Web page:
Among his disappointments was managing the 1978 Red Sox team that blew a 14-game lead and eventually the division title in a one-game playoff known for Bucky Dent's dramatic home run. His overall managerial record was 885-858.
Mr. Zimmer was proud of his life in baseball - which included getting married at home plate - often making the point that he never got a paycheck anywhere else, and never asked for a job, that the people who did the hiring in baseball knew his phone number and would call if they wanted to hire him.
He was known for being generous with his time and willing to share stories, but also for being direct with his opinions, showing an ornery side at times as well.
"He's one of the most bull-headed human beings I've ever met in my life - and, ironically, that's the thing I like about him the most,'' Leyland said. "He gives his opinion and he believes in what he believes in and he sticks by it. There's no wavering, there's no wishy-washy stuff. ... He just tells it like it is.''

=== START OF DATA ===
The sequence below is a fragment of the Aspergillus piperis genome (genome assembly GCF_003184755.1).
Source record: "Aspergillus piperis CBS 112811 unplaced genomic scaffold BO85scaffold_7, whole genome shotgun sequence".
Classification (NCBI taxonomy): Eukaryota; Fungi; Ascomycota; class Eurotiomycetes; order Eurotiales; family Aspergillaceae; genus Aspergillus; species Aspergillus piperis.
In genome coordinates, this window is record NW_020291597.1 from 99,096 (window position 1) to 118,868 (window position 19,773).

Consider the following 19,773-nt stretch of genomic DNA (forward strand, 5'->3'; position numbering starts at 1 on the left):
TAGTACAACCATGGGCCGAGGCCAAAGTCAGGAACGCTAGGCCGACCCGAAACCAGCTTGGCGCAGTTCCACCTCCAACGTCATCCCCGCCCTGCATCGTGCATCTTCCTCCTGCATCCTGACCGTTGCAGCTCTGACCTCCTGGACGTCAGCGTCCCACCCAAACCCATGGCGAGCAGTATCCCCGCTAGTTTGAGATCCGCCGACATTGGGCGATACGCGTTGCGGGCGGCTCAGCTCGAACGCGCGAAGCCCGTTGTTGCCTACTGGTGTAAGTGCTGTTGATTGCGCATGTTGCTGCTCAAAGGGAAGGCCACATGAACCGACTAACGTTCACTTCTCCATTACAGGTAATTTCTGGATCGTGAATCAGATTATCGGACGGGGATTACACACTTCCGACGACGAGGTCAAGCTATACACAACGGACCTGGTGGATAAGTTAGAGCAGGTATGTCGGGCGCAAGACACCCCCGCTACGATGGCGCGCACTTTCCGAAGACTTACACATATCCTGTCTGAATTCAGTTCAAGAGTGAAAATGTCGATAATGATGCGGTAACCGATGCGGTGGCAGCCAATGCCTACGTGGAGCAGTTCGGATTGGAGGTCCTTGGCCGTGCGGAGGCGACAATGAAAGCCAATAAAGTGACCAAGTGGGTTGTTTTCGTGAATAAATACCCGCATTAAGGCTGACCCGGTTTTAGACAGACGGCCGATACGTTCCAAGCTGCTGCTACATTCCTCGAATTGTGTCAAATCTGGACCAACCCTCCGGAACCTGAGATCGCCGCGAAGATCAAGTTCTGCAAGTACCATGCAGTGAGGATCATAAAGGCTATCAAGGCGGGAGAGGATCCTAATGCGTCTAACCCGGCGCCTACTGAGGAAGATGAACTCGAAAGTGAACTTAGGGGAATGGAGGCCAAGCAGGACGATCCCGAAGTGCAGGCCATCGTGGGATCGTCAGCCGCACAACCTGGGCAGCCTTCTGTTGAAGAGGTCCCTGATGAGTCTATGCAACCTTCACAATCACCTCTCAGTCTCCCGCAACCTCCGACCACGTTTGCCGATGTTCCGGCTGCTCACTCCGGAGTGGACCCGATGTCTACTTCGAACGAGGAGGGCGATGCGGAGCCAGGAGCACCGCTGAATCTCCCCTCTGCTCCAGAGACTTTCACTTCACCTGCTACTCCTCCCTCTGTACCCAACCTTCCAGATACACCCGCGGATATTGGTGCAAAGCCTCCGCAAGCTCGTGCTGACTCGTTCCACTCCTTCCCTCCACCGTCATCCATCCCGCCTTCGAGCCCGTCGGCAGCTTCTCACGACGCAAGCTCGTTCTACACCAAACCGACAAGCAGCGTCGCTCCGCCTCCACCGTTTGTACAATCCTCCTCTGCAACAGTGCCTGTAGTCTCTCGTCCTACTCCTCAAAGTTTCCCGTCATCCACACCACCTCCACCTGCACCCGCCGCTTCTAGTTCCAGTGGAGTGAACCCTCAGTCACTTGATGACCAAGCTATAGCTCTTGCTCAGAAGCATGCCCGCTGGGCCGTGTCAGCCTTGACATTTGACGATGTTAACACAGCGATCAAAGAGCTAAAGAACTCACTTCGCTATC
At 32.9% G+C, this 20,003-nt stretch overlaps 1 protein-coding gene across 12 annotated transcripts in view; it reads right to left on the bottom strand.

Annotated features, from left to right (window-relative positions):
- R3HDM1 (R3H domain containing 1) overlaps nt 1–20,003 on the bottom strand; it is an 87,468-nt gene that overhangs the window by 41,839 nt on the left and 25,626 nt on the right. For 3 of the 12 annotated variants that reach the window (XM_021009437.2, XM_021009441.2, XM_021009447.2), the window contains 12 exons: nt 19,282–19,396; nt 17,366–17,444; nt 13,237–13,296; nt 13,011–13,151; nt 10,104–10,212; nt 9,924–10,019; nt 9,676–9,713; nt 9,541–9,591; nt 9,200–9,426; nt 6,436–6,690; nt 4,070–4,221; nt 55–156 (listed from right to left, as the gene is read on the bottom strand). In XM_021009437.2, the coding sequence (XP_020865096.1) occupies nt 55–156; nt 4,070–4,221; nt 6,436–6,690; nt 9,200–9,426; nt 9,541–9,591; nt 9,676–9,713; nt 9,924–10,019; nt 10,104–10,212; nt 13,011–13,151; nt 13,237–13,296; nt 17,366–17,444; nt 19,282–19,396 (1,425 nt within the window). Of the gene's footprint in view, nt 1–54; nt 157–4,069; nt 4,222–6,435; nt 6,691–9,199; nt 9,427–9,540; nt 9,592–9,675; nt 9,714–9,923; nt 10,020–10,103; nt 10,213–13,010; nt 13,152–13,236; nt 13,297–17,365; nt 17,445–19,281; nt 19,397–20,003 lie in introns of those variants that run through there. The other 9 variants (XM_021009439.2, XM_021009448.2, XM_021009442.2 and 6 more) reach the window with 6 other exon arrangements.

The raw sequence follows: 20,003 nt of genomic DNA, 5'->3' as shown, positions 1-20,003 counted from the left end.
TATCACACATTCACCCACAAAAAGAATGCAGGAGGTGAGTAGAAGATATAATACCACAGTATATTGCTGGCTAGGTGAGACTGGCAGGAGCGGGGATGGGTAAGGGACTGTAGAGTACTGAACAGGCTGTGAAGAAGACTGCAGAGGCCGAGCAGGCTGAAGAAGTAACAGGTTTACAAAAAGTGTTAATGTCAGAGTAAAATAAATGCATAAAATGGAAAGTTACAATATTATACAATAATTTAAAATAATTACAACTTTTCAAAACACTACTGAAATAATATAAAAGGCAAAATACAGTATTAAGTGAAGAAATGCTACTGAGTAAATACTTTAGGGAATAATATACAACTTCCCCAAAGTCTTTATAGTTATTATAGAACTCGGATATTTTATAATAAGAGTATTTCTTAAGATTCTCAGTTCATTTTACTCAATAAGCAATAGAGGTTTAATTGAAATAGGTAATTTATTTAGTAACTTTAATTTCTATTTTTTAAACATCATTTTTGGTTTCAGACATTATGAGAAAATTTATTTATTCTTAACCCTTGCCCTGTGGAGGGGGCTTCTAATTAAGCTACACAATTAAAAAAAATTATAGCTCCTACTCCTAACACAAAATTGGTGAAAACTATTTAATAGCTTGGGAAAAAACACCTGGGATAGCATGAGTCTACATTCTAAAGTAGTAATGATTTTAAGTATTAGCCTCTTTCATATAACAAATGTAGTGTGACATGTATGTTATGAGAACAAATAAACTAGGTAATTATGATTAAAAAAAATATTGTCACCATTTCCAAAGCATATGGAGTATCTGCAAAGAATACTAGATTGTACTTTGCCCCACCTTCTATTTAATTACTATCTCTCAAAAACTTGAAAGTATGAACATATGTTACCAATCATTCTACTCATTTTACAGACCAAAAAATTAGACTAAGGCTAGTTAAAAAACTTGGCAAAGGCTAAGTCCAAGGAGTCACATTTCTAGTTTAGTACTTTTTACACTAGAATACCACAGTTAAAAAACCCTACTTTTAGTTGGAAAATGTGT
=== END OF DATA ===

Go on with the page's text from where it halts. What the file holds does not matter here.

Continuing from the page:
Mr. Zimmer was widely admired by players and coaches throughout the game, who took to calling him "Zim" or "Popeye" for his baseball wisdom, personality and look. He had a unique ability to relate to all - from young players of divergent backgrounds to old-time coaches and scouts.
"He's meant the world to me,'' Yankees manager Joe Girardi said. "Ten out of my first 11 years in the big leagues, I was with Zim. He always believed in me, always coached me and taught me every day. Besides being a player, he taught me how you can manage both from numbers and what your eyes tell you. Baseball is all he's ever done. He's truly been a lifer; he's never had a job outside of the game of baseball. He's been important to the game."
Mr. Zimmer also had scars to show from his time in the game, having twice been hit in the head by pitches, once requiring surgery and so severe he said he woke up two weeks later and thought it was still the day of the game.